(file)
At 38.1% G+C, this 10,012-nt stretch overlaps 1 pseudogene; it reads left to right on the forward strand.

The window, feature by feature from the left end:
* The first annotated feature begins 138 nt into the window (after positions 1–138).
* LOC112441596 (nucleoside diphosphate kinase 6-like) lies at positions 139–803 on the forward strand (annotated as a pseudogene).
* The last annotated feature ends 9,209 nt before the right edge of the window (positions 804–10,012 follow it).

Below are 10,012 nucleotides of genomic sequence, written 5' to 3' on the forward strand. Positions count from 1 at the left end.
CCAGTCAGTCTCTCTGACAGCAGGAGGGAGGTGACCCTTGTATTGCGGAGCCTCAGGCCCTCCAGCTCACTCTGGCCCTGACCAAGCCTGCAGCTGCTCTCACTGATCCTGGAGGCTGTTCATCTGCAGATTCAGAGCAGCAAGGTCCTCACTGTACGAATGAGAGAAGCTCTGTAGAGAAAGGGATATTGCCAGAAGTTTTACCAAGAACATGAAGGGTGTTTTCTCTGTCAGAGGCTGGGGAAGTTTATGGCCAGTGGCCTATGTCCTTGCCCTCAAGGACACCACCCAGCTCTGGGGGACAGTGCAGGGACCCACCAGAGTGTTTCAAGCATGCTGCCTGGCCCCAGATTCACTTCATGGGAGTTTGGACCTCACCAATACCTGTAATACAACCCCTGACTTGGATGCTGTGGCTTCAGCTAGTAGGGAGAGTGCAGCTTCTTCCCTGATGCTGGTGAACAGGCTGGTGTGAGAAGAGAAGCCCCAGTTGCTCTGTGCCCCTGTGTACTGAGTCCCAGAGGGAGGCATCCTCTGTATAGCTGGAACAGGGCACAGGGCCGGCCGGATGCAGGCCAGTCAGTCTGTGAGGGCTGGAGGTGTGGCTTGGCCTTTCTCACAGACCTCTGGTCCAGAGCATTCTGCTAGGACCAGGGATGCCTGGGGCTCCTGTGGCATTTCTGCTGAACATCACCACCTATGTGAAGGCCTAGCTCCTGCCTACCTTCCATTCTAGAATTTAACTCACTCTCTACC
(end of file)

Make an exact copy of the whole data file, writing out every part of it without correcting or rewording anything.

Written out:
At 38.1% G+C, this 10,012-nt stretch overlaps 1 pseudogene; it reads left to right on the forward strand.

The window, feature by feature from the left end:
* The first annotated feature begins 138 nt into the window (after positions 1–138).
* LOC112441596 (nucleoside diphosphate kinase 6-like) lies at positions 139–803 on the forward strand (annotated as a pseudogene).
* The last annotated feature ends 9,209 nt before the right edge of the window (positions 804–10,012 follow it).

Below are 10,012 nucleotides of genomic sequence, written 5' to 3' on the forward strand. Positions count from 1 at the left end.
CCAGTCAGTCTCTCTGACAGCAGGAGGGAGGTGACCCTTGTATTGCGGAGCCTCAGGCCCTCCAGCTCACTCTGGCCCTGACCAAGCCTGCAGCTGCTCTCACTGATCCTGGAGGCTGTTCATCTGCAGATTCAGAGCAGCAAGGTCCTCACTGTACGAATGAGAGAAGCTCTGTAGAGAAAGGGATATTGCCAGAAGTTTTACCAAGAACATGAAGGGTGTTTTCTCTGTCAGAGGCTGGGGAAGTTTATGGCCAGTGGCCTATGTCCTTGCCCTCAAGGACACCACCCAGCTCTGGGGGACAGTGCAGGGACCCACCAGAGTGTTTCAAGCATGCTGCCTGGCCCCAGATTCACTTCATGGGAGTTTGGACCTCACCAATACCTGTAATACAACCCCTGACTTGGATGCTGTGGCTTCAGCTAGTAGGGAGAGTGCAGCTTCTTCCCTGATGCTGGTGAACAGGCTGGTGTGAGAAGAGAAGCCCCAGTTGCTCTGTGCCCCTGTGTACTGAGTCCCAGAGGGAGGCATCCTCTGTATAGCTGGAACAGGGCACAGGGCCGGCCGGATGCAGGCCAGTCAGTCTGTGAGGGCTGGAGGTGTGGCTTGGCCTTTCTCACAGACCTCTGGTCCAGAGCATTCTGCTAGGACCAGGGATGCCTGGGGCTCCTGTGGCATTTCTGCTGAACATCACCACCTATGTGAAGGCCTAGCTCCTGCCTACCTTCCATTCTAGAATTTAACTCACTCTCTACC